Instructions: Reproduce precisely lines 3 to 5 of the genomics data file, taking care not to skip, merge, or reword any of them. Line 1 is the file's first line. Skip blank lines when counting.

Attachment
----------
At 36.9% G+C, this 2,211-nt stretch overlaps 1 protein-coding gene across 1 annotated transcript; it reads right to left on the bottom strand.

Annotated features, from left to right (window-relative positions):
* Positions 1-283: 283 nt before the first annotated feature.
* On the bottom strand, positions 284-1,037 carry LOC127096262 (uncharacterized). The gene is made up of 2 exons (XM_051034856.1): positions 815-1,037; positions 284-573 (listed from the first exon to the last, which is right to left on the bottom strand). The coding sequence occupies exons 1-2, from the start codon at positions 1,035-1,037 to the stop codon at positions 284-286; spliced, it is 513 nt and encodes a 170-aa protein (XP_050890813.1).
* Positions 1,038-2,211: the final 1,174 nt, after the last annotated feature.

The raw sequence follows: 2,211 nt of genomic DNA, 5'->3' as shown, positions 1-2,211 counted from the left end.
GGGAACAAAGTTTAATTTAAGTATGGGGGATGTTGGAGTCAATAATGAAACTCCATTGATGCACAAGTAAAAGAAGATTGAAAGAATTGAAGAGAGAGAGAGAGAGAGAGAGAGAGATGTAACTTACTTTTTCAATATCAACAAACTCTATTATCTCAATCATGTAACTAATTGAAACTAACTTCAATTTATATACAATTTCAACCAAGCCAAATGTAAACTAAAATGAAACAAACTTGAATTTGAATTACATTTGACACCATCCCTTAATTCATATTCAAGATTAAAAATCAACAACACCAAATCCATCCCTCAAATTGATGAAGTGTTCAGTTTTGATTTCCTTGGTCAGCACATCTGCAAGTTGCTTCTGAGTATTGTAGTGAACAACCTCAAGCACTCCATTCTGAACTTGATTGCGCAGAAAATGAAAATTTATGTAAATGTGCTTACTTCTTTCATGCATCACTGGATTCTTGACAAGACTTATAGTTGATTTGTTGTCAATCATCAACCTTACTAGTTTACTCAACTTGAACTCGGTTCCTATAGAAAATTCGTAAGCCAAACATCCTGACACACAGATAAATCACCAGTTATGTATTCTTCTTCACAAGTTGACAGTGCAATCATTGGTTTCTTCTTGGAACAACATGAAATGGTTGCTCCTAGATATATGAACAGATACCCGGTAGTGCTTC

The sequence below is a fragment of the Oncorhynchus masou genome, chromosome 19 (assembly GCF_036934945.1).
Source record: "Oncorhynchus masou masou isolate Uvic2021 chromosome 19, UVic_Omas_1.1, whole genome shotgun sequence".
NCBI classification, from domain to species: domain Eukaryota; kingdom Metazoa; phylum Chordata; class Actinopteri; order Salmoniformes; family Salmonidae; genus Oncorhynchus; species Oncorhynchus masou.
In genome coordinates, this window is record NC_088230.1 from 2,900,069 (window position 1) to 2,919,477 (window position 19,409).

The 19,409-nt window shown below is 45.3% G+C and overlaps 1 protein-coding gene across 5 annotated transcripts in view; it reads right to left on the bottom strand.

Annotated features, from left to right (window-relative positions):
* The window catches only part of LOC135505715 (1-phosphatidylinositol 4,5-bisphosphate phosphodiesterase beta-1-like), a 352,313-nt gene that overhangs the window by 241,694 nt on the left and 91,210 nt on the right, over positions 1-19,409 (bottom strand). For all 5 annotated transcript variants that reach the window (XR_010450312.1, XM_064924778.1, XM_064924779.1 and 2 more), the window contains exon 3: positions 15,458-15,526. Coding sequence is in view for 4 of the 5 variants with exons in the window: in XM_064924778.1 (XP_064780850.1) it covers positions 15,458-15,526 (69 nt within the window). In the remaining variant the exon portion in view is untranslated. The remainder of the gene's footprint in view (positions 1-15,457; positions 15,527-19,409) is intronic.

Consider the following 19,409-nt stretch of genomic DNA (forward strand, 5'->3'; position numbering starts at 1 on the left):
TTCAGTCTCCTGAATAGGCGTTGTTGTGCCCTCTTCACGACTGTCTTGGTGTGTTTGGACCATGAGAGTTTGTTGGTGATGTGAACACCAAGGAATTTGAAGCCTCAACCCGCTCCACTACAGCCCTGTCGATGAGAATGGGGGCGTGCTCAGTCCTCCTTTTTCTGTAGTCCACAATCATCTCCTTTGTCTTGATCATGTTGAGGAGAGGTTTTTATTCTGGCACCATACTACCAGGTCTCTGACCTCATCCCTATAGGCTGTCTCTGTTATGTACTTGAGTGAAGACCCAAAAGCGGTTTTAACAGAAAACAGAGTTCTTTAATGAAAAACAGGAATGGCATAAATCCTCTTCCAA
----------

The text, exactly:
* Positions 1-283: 283 nt before the first annotated feature.
* On the bottom strand, positions 284-1,037 carry LOC127096262 (uncharacterized). The gene is made up of 2 exons (XM_051034856.1): positions 815-1,037; positions 284-573 (listed from the first exon to the last, which is right to left on the bottom strand). The coding sequence occupies exons 1-2, from the start codon at positions 1,035-1,037 to the stop codon at positions 284-286; spliced, it is 513 nt and encodes a 170-aa protein (XP_050890813.1).
* Positions 1,038-2,211: the final 1,174 nt, after the last annotated feature.